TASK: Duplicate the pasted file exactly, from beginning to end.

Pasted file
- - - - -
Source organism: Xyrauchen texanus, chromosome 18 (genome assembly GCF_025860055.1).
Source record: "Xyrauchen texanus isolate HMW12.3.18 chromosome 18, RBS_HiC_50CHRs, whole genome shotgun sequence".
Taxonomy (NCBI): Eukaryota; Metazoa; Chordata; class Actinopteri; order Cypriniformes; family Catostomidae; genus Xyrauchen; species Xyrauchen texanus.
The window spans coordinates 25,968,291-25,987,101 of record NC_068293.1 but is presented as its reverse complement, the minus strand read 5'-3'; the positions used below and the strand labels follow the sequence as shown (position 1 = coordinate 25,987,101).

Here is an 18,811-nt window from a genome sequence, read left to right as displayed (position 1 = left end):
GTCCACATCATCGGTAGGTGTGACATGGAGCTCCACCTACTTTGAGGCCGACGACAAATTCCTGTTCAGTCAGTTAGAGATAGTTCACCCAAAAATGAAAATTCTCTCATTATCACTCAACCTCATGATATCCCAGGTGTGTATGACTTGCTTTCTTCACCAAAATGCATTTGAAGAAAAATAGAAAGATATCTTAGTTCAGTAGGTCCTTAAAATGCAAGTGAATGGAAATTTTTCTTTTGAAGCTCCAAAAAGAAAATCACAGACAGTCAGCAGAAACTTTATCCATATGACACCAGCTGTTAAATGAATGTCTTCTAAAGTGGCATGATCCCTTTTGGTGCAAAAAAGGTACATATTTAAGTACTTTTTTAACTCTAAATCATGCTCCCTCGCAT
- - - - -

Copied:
Source organism: Xyrauchen texanus, chromosome 18 (genome assembly GCF_025860055.1).
Source record: "Xyrauchen texanus isolate HMW12.3.18 chromosome 18, RBS_HiC_50CHRs, whole genome shotgun sequence".
Taxonomy (NCBI): Eukaryota; Metazoa; Chordata; class Actinopteri; order Cypriniformes; family Catostomidae; genus Xyrauchen; species Xyrauchen texanus.
The window spans coordinates 25,968,291-25,987,101 of record NC_068293.1 but is presented as its reverse complement, the minus strand read 5'-3'; the positions used below and the strand labels follow the sequence as shown (position 1 = coordinate 25,987,101).

Here is an 18,811-nt window from a genome sequence, read left to right as displayed (position 1 = left end):
GTCCACATCATCGGTAGGTGTGACATGGAGCTCCACCTACTTTGAGGCCGACGACAAATTCCTGTTCAGTCAGTTAGAGATAGTTCACCCAAAAATGAAAATTCTCTCATTATCACTCAACCTCATGATATCCCAGGTGTGTATGACTTGCTTTCTTCACCAAAATGCATTTGAAGAAAAATAGAAAGATATCTTAGTTCAGTAGGTCCTTAAAATGCAAGTGAATGGAAATTTTTCTTTTGAAGCTCCAAAAAGAAAATCACAGACAGTCAGCAGAAACTTTATCCATATGACACCAGCTGTTAAATGAATGTCTTCTAAAGTGGCATGATCCCTTTTGGTGCAAAAAAGGTACATATTTAAGTACTTTTTTAACTCTAAATCATGCTCCCTCGCAT